Pressure gradients and boiling as mechanisms for localizing ore in porphyry systems

Journal of Research of the U.S. Geological Survey



Fluid inclusions in ore zones of porphyry systems indicate that extensive boiling of hydrothermal fluids accompanies deposition of ore and gangue minerals. The boiling commonly accompanied a change from a lithostatic to a hydrostatic environment during evolution of an epizonal stock. Pressure gradients near the margin of the stock can determine whether ore or only a diffuse zone of mineralization is formed. A sharp drop in pressure in an epizonal environment is more likely to cause extensive boiling than a comparable change in a deeper environment, as the slope of the boiling curve steepens with an increase 'in pressure. The drop in pressure causes the hydrothermal fluids to boil and creates a crackle (stockwork) breccia, which hosts the veinlets of gangue quartz and ore minerals. The boiling selectively partitions CO2, H2S, and HCl into the vapor phase, changing the pH, composition, ionic strength, and thus the solubility product of metal complexes in the remaining liquid and causing the ore and gangue to come out of solution. Fluid inclusions trapped from boiling solutions can exhibit several forms, depending on the physical and chemical conditions of the hydrothermal fluid from which they were trapped. In one case, inclusions when heated can homogenize to either liquid or vapor at the same temperature, which is the true boiling temperature. In another case, homogenization of various inclusions can occur through a range of temperatures. The latter case results from the trapping of mixture of liquid and vapor. Variations in salinity can result from boiling of the hydrothermal fluid, or intermittent incorporation of high-salinity fluids from the magma, or trapping of fluids of varying densities at pressure-temperature conditions above the critical point of the fluid. In places, paleopressure-temperature transition zones can be recognized by fluid-inclusion homogenization temperatures and phase relationships and by the presence of anhydrite daughter minerals. Boiling of a hydrothermal fluid in the porphyry environment affects light stable isotopes. Hydrogen is preferentially fractionated into the vapor phase from water boiling below 223°C; above this temperature deuterium is selectively enriched in the vapor phase. In certain environments boiling creates a vapor-dominated system in which the condensate is swept away by meteoric waters and the H/D in the residual fluids is progressively increased through time.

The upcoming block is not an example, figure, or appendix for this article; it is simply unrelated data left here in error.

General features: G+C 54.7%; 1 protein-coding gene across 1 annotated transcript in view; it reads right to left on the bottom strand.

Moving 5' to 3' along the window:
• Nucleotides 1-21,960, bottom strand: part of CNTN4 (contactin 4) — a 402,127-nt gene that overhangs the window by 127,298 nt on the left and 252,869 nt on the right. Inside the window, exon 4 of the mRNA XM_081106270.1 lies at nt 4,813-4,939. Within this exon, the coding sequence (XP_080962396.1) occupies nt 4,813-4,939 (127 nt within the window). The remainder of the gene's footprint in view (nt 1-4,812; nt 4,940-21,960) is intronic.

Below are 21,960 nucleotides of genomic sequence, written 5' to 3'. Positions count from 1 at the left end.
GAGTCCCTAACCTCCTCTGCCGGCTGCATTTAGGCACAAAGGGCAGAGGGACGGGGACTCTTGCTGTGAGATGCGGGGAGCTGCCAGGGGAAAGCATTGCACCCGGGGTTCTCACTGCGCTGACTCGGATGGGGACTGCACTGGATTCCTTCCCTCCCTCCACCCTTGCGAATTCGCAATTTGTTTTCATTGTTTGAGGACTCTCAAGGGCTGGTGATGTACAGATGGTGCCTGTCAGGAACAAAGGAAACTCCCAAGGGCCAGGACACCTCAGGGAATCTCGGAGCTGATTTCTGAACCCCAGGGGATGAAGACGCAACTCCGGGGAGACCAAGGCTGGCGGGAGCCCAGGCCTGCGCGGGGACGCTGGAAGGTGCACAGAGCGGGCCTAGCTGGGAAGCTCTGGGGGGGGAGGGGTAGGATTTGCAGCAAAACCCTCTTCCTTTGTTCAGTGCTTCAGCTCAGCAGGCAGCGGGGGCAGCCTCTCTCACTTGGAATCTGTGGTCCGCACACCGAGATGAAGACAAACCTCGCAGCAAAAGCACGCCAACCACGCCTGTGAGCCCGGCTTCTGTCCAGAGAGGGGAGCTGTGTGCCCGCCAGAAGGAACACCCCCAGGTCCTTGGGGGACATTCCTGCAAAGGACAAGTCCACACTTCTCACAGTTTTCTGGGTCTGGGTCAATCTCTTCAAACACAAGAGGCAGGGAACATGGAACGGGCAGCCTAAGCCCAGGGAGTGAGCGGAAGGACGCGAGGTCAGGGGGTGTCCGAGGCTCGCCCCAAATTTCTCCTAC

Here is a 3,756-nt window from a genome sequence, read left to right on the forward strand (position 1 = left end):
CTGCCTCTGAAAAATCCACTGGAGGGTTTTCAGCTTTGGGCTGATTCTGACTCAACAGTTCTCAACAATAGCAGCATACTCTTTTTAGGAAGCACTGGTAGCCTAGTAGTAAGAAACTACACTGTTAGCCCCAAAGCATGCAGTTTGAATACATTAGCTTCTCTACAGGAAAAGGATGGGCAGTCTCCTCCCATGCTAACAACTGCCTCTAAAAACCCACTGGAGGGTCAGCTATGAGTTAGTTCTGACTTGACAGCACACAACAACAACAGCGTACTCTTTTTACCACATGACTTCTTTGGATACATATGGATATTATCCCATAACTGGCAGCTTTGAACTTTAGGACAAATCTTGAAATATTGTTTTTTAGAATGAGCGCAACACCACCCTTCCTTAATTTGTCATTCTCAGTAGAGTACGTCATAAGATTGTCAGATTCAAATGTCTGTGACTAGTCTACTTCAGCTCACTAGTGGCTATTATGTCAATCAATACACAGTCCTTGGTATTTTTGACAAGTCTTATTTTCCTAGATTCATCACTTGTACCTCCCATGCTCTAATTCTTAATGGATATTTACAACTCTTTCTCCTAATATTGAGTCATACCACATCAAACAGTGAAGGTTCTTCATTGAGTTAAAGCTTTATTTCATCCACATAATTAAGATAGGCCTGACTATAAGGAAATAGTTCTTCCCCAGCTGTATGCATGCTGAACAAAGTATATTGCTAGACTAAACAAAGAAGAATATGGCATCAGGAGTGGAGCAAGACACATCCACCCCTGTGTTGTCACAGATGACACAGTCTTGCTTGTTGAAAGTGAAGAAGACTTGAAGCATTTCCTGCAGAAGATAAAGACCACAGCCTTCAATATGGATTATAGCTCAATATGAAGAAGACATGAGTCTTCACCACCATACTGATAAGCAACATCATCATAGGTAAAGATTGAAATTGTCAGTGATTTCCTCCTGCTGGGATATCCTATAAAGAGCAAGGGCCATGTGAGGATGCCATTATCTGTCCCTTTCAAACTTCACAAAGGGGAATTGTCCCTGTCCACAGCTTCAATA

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Additional publication details

Publication type Article
Publication Subtype Journal Article
Title Pressure gradients and boiling as mechanisms for localizing ore in porphyry systems
Series title Journal of Research of the U.S. Geological Survey
Volume 6
Issue 6
Year Published 1978
Language English
Publisher U.S. Geological Survey
Publisher location Reston, VA
Description 10 p.
First page 745
Last page 754
Country United States
State Utah
City Bingham
Online Only (Y/N) N
Additional Online Files (Y/N) N
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